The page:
Originally Posted by joeyjojo
Lots of good posts and well thought out views, thanks all. This thread took a bit of a dip in the middle (although I learnt a lot about nature, that slug video is amazing) but looks like we're back.
I agree (I don't think anybody disagrees) that you've got to listen to gear as well as look at the specs and make measurents. I might be inclined to say though that in recent years, with technology reaching a state where the theory and the production capabilities are so mature, the differences are getting smaller and smaller, and I might even go as far as to say that eventually those differences will become imperceptible. This applies to something like a DAC or an amp, and not really to speakers, as the former are meant to be as neutral as possible (IMO).
An interesting case though I think is the beta22, which I write about a lot at the moment as I built one this year. This from the History page:
Italics added by me. Many people contributed to the beta22 of course, and Ti and others have obviously built and heard previous versions, but I find it interesting that until the first prototype PCB was printed up and populated Ti hadn't actually listened to it, but rather analysed in a simulation the output. I add emphasis to "quite" as we don't know just how reliable the simulations were or how drastic the changes after hearing the prototype, but I suspect they were very small and the topology changed little, if any.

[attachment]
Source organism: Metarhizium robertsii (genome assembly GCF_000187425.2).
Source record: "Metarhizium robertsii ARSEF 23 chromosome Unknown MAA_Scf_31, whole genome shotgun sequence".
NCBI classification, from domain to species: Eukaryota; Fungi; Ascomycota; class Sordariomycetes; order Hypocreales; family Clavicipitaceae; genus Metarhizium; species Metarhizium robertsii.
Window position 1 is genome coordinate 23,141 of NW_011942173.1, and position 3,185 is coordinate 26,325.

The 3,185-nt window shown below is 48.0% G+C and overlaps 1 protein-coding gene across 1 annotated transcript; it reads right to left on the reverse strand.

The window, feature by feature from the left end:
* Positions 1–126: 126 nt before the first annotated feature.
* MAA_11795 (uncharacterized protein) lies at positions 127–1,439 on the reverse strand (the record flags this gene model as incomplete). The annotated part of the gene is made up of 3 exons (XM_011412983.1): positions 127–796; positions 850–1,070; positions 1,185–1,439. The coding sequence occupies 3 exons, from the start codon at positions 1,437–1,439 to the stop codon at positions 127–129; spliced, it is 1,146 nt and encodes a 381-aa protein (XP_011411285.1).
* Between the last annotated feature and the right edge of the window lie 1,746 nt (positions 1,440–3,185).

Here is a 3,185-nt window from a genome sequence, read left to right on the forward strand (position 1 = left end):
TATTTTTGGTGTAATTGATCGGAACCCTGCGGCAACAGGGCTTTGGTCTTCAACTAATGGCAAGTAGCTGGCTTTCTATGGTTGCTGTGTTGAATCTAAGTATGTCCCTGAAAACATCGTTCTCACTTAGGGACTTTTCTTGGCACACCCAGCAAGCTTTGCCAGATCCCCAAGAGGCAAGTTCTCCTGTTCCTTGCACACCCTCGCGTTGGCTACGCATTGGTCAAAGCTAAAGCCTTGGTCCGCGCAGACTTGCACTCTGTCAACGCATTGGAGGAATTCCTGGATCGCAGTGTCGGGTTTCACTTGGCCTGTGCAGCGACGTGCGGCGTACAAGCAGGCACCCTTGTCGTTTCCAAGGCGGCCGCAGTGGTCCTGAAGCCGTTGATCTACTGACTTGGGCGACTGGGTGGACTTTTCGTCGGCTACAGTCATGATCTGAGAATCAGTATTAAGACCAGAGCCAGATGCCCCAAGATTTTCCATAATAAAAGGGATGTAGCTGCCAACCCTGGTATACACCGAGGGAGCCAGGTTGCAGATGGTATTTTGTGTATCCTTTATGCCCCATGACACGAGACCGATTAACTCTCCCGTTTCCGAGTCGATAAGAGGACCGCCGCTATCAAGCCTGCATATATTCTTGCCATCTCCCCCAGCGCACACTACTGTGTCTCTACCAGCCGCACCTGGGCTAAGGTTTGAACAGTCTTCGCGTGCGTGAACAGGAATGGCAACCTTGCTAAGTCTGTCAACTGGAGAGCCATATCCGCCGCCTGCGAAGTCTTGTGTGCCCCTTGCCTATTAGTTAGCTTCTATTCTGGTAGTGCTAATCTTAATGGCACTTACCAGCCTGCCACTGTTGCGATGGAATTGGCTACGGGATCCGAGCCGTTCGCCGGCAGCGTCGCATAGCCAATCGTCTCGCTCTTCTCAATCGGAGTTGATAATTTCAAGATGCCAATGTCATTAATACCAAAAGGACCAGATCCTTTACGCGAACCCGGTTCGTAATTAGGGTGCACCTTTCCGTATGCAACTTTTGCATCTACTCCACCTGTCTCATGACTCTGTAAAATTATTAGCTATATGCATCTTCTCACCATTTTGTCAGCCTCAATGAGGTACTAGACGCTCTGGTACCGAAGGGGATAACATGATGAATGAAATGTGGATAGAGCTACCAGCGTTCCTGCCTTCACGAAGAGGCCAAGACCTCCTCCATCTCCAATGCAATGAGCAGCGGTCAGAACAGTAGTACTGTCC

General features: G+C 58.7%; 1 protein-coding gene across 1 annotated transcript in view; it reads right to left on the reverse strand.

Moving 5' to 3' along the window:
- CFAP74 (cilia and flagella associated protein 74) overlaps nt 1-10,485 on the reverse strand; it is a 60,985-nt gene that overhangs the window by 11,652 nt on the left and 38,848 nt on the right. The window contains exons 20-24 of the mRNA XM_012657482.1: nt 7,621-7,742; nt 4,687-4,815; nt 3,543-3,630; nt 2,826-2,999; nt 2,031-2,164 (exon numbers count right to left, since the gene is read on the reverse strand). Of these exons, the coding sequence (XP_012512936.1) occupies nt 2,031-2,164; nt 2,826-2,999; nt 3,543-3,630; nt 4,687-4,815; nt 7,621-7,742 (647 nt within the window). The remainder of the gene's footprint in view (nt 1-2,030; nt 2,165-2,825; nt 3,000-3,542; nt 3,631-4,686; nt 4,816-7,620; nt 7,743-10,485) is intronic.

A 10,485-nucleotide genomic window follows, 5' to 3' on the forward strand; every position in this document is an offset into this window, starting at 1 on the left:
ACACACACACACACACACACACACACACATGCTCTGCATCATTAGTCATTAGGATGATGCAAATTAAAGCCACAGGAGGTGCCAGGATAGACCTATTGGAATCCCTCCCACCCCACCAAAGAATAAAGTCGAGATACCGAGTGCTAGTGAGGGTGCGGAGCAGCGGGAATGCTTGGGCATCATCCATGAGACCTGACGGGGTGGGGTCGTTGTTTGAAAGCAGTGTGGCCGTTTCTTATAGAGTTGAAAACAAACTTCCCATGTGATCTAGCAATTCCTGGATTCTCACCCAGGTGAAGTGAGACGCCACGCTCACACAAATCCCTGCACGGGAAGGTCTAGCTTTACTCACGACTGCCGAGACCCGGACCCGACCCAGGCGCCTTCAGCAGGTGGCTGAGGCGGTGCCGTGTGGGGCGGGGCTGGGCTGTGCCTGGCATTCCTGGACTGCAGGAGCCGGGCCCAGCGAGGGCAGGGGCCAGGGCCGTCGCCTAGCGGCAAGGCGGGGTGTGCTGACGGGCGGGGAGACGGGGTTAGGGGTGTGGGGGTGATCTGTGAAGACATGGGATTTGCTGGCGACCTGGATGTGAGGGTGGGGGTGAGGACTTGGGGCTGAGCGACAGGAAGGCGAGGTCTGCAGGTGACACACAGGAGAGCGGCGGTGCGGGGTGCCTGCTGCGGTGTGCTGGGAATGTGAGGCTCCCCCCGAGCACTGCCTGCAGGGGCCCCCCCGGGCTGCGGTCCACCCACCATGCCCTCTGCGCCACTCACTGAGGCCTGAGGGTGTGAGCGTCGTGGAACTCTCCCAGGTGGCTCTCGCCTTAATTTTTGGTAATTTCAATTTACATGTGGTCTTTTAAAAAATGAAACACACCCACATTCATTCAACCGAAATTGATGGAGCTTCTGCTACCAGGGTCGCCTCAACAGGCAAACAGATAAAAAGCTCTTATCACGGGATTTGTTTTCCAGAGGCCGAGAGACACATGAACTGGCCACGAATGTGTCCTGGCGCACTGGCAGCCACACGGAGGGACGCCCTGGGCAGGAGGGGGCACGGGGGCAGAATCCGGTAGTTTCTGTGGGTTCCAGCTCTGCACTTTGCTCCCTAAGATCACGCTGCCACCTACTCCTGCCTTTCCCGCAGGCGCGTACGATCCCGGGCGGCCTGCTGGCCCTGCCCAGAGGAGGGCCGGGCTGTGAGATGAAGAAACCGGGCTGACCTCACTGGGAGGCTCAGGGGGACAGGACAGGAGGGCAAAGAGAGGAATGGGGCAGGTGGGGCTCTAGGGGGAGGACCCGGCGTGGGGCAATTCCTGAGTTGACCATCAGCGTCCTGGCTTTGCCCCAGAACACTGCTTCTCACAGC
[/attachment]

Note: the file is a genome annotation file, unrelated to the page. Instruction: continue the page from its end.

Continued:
As technically probably the best amp in the world I find it worthy of note that the beta22 was designed "earless" and only listened to later, and then found (fortunately!) to sound damn good.
But there are quite a few people out there that do not believe you have to listen to a DAC before you buy it: "if the specs say it is perfect, then it must be". Caveat emptor.
I have worked on design teams where the simulations we performed DID NOT not reveal all the problems we actually had when we actually built and populated the PCB.
Amplifiers would oscillate, microprocessors would not boot up, the equipment would conduct and radiate excess noise, power supplies would oscillate, user interfaces would be awkward, etc.
There is absolutely no substitute for building a working prototype (not a breadboard or whatever, a real working prototype) and testing the hell out of it.
A manufacturer would have to be insane to simulate, then go straight into production.
What changes are made when going from simulation to prototype to production? The true real world answer is: IT DEPENDS.
As Currawong pointed out, techincally the Benchmark DAC1 is a technical tour de force, but some folks just don't like the sound of it.
Check out some of the comments that Bryston equipment gets on the internet, technically they make great stuff, but some folks just find it to be too analytical, i.e they don't like listening to it.